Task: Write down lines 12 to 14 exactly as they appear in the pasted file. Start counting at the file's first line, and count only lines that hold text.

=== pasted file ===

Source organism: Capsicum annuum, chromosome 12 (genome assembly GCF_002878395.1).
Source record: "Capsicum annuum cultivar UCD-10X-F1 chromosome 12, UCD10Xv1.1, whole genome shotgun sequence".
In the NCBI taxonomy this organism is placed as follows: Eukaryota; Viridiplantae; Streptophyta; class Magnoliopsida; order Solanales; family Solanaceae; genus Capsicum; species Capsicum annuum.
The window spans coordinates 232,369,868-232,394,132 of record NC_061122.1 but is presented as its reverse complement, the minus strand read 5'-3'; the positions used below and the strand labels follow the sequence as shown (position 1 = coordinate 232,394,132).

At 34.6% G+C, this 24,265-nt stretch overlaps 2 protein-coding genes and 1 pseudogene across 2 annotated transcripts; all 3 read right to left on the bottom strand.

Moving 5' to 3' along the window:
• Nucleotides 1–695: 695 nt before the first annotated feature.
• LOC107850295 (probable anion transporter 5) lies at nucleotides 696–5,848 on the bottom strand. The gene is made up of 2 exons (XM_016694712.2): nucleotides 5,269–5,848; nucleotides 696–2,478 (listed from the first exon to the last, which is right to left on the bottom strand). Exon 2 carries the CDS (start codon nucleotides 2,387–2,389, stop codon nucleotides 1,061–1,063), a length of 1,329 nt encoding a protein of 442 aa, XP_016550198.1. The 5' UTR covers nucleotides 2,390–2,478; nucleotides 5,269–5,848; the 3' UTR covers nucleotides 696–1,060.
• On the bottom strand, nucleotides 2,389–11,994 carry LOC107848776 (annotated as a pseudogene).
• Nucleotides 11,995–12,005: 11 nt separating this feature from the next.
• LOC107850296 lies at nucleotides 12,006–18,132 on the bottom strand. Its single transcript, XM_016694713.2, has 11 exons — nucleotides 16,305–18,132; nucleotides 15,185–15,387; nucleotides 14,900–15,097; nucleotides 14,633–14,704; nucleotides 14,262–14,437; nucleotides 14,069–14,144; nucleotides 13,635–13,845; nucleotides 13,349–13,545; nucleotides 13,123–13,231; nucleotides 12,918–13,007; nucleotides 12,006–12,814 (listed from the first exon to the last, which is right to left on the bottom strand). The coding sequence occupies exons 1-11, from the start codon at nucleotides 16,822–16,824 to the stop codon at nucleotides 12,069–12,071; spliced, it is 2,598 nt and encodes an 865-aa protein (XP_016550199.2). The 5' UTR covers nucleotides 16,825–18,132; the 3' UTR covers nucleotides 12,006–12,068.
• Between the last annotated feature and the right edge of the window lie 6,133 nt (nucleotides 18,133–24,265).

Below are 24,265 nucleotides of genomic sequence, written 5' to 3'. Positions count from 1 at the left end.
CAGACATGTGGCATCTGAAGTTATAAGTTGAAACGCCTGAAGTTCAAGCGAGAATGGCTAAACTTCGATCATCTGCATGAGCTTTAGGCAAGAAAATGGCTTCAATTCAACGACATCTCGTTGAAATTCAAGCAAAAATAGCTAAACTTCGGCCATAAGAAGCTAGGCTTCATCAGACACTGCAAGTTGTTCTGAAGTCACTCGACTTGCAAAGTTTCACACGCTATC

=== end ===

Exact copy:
• Between the last annotated feature and the right edge of the window lie 6,133 nt (nucleotides 18,133–24,265).

Below are 24,265 nucleotides of genomic sequence, written 5' to 3'. Positions count from 1 at the left end.
CAGACATGTGGCATCTGAAGTTATAAGTTGAAACGCCTGAAGTTCAAGCGAGAATGGCTAAACTTCGATCATCTGCATGAGCTTTAGGCAAGAAAATGGCTTCAATTCAACGACATCTCGTTGAAATTCAAGCAAAAATAGCTAAACTTCGGCCATAAGAAGCTAGGCTTCATCAGACACTGCAAGTTGTTCTGAAGTCACTCGACTTGCAAAGTTTCACACGCTATC